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Cocette

Staub has been the prevailing choice for cocette pots. The lid has a self-basting spike technology which evenly distributes the condensation within to keep food moist without the need for removing the lid. This keeps the temperature within the pot consistent and will cook your tasty meals to perfection.

The Staub cocette knob handle is either made from brass or nickel-plated so it can withstand temperatures of up to 500 degrees Fahrenheit.

Staub Cast Iron 5.5-qt Round Cocotte - Cherry, Made in France
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Dutch Oven vs Cocette: Which One Should I Buy?

Staub’s cocette and Le Creuset’s Dutch oven are two high-quality products and the decider will come down to personal preference.

To help make the decision a little easier, I’ve outlined the pros and cons of both products in the table below:

blue and white labeled can

List of Pros for the Cocette vs Dutch oven

Staub’s cocette Le Creuset’s Dutch oven
Self-basting lid that evenly distributes moisture and effortlessly prevents food from drying out Larger handles with lots of finger space
Porous enamel that allows itself to naturally season the non-stick interior through its lifetimeAppreciates in value over time
Maximum standard temperature of 500 degrees FahrenheitSand coloured enamel – easy to see cooking stage of food

Cons list for the cocette vs dutch oven

Staub’s cocetteLe Creuset’s dutch oven
Dark interior making it difficult to see the cooking stage which food is at Interior is probe to staining
The self-basting lid spikes are a little harder to cleanAre more expensive compared to other products on the market
Prone to scratching when used with metal utensils

FAQs On Cocotte vs Dutch Oven

Is a cocette the same as a Dutch oven?

Fundamentally, yes it is. It is an enameled cast iron pot

Why are Dutch ovens so expensive?

Both brands are highly reputable and only the highest-quality materials are used in their production. They have to be produced to an exact standard, which causes cost implications.
I’ve written a piece explaining why Le Creuset is so expensive on the blog, so check it out!

How do you season a Dutch oven?

– Preheat your oven to 375 degrees Fahrenheit for 5-7 minutes
– Wash your cast iron Dutch oven in warm, soapy water. Dry with a tea towel
– Spread a thin layer of oil all over the surface of the interior of the pot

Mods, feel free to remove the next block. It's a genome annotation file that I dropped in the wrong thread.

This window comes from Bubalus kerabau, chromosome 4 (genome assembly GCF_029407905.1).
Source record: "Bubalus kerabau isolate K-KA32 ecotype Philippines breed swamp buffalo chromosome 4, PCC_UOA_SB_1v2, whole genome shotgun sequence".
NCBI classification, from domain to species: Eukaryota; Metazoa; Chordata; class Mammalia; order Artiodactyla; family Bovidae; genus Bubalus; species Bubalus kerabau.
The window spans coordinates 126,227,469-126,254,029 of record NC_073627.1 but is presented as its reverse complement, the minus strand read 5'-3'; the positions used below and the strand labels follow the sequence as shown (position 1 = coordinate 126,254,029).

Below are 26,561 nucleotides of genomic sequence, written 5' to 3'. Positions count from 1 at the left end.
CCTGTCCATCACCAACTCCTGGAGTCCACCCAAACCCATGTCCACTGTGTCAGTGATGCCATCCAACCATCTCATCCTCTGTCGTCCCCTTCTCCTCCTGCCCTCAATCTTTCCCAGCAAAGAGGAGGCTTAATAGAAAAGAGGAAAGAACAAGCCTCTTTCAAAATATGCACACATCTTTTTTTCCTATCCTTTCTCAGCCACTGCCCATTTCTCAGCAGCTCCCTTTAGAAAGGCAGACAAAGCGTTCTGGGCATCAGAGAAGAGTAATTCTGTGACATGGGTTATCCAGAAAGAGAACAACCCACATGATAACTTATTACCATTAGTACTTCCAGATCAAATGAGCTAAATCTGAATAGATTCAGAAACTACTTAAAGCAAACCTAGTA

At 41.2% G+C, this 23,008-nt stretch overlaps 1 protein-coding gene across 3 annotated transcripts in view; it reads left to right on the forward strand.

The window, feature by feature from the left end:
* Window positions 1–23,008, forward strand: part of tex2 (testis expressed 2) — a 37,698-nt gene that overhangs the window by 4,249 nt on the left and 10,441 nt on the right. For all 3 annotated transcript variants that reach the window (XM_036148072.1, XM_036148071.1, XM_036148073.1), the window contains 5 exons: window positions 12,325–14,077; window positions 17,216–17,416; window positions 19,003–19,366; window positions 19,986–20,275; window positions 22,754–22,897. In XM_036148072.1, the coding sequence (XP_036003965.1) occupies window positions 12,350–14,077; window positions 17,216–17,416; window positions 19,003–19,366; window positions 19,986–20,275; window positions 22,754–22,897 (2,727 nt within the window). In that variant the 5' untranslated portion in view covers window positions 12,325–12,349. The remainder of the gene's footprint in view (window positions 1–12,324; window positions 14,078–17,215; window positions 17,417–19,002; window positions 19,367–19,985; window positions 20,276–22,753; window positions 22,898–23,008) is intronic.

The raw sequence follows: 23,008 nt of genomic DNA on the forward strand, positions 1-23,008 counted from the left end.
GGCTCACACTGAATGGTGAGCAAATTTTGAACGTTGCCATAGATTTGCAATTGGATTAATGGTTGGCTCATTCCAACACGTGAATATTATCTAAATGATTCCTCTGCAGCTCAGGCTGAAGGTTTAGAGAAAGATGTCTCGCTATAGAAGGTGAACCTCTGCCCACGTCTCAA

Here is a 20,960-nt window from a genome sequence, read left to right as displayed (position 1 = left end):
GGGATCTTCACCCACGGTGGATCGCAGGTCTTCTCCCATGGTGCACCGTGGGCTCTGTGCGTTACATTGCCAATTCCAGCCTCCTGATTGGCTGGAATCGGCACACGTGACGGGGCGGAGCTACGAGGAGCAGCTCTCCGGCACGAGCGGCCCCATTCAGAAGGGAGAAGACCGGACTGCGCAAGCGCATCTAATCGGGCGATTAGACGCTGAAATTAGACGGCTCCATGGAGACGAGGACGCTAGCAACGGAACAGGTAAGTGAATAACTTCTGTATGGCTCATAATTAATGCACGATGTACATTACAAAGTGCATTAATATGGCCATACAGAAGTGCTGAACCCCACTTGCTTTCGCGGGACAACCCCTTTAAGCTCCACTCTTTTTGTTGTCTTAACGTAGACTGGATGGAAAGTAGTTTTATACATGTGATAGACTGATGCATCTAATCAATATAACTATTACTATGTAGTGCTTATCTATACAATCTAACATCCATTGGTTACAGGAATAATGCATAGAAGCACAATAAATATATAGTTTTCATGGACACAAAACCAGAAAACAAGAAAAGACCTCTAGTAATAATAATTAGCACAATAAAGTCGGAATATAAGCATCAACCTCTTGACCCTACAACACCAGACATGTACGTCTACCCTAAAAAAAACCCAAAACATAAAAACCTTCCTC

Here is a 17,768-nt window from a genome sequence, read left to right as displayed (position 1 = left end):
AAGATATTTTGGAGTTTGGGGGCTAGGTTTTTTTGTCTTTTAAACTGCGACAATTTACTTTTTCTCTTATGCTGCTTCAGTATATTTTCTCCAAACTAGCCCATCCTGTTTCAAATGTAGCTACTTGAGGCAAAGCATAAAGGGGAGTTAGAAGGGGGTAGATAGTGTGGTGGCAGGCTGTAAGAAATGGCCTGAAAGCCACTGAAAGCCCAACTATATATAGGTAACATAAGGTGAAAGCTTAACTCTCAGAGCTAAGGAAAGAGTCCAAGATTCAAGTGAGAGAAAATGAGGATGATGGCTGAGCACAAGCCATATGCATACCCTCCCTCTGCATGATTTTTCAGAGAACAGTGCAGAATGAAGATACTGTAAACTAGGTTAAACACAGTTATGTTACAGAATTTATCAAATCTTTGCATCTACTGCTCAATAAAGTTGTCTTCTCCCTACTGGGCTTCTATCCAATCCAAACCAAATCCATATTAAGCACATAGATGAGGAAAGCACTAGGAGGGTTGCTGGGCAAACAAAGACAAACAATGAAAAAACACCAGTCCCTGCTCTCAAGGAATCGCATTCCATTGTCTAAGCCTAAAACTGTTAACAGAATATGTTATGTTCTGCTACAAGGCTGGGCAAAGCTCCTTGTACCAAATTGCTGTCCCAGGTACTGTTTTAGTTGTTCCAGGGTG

– Place your Dutch oven into the conventional oven, leaving for roughly 1 hour
– Remove pot to cool before storing. Et voila!

Campfire cookout

Dutch Oven vs Cocette: Not too Different After All

Reviewing both products, the aforementioned differences are pretty minor. “Dutch oven” is actually quite applicable to both products.

Knowing which one to choose is down to personal preference. Use the pros and cons list above to make sure you make the right decision!

I absolutely love the self-basting spike technology in the lid of the Staub cocette. This is amazing for cooking so many dishes, particularly poultry. By eliminating the need to remove the lid, the inside temperature will stay constant and ensure your meat is cooked evenly throughout, while keeping the exterior nice and moist.

If you don’t already have a cocette or dutch oven, they are a super stylish addition to your kitchen and a great way to take your cooking to the next level!

By Anna

Hey, I’m Anna; writer, editor and amateur cook extraordinaire! Food has been my life and my passion for the most of my life – it’s crazy to think I didn’t pursue a career in cooking. I’m obsessed! However, keeping cooking as an obsessive hobby has worked for me – my passion grows as the years pass by – maybe I wouldn’t say the same if it was also my day job! I hope you find cooking inspiration, entertainment and “stop and think interesting tid-bits” throughout my writing – and I’d love to hear from you if you’ve got anything you want to share. Food feeds the soul – so get eating!